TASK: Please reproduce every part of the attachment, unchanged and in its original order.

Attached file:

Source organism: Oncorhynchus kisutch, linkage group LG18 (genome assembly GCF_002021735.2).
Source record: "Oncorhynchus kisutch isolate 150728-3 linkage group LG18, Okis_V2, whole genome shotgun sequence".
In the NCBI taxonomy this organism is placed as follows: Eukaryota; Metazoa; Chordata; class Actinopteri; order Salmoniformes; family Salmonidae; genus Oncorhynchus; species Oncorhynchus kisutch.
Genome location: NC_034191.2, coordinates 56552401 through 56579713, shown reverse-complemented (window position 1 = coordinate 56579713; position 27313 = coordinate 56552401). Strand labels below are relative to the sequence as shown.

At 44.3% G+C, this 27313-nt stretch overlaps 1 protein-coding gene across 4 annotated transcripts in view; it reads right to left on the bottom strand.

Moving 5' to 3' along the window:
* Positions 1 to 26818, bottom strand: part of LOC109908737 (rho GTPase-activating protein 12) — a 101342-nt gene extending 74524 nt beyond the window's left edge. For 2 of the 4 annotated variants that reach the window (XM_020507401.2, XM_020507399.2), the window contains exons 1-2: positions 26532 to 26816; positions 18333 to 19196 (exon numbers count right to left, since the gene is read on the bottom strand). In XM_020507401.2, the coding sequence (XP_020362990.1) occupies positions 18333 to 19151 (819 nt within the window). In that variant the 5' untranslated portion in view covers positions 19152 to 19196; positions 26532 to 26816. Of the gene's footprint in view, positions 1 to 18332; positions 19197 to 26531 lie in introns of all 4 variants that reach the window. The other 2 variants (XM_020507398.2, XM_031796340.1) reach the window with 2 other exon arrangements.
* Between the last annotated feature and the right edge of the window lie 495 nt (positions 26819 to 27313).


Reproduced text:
Source organism: Oncorhynchus kisutch, linkage group LG18 (genome assembly GCF_002021735.2).
Source record: "Oncorhynchus kisutch isolate 150728-3 linkage group LG18, Okis_V2, whole genome shotgun sequence".
In the NCBI taxonomy this organism is placed as follows: Eukaryota; Metazoa; Chordata; class Actinopteri; order Salmoniformes; family Salmonidae; genus Oncorhynchus; species Oncorhynchus kisutch.
Genome location: NC_034191.2, coordinates 56552401 through 56579713, shown reverse-complemented (window position 1 = coordinate 56579713; position 27313 = coordinate 56552401). Strand labels below are relative to the sequence as shown.

At 44.3% G+C, this 27313-nt stretch overlaps 1 protein-coding gene across 4 annotated transcripts in view; it reads right to left on the bottom strand.

Moving 5' to 3' along the window:
* Positions 1 to 26818, bottom strand: part of LOC109908737 (rho GTPase-activating protein 12) — a 101342-nt gene extending 74524 nt beyond the window's left edge. For 2 of the 4 annotated variants that reach the window (XM_020507401.2, XM_020507399.2), the window contains exons 1-2: positions 26532 to 26816; positions 18333 to 19196 (exon numbers count right to left, since the gene is read on the bottom strand). In XM_020507401.2, the coding sequence (XP_020362990.1) occupies positions 18333 to 19151 (819 nt within the window). In that variant the 5' untranslated portion in view covers positions 19152 to 19196; positions 26532 to 26816. Of the gene's footprint in view, positions 1 to 18332; positions 19197 to 26531 lie in introns of all 4 variants that reach the window. The other 2 variants (XM_020507398.2, XM_031796340.1) reach the window with 2 other exon arrangements.
* Between the last annotated feature and the right edge of the window lie 495 nt (positions 26819 to 27313).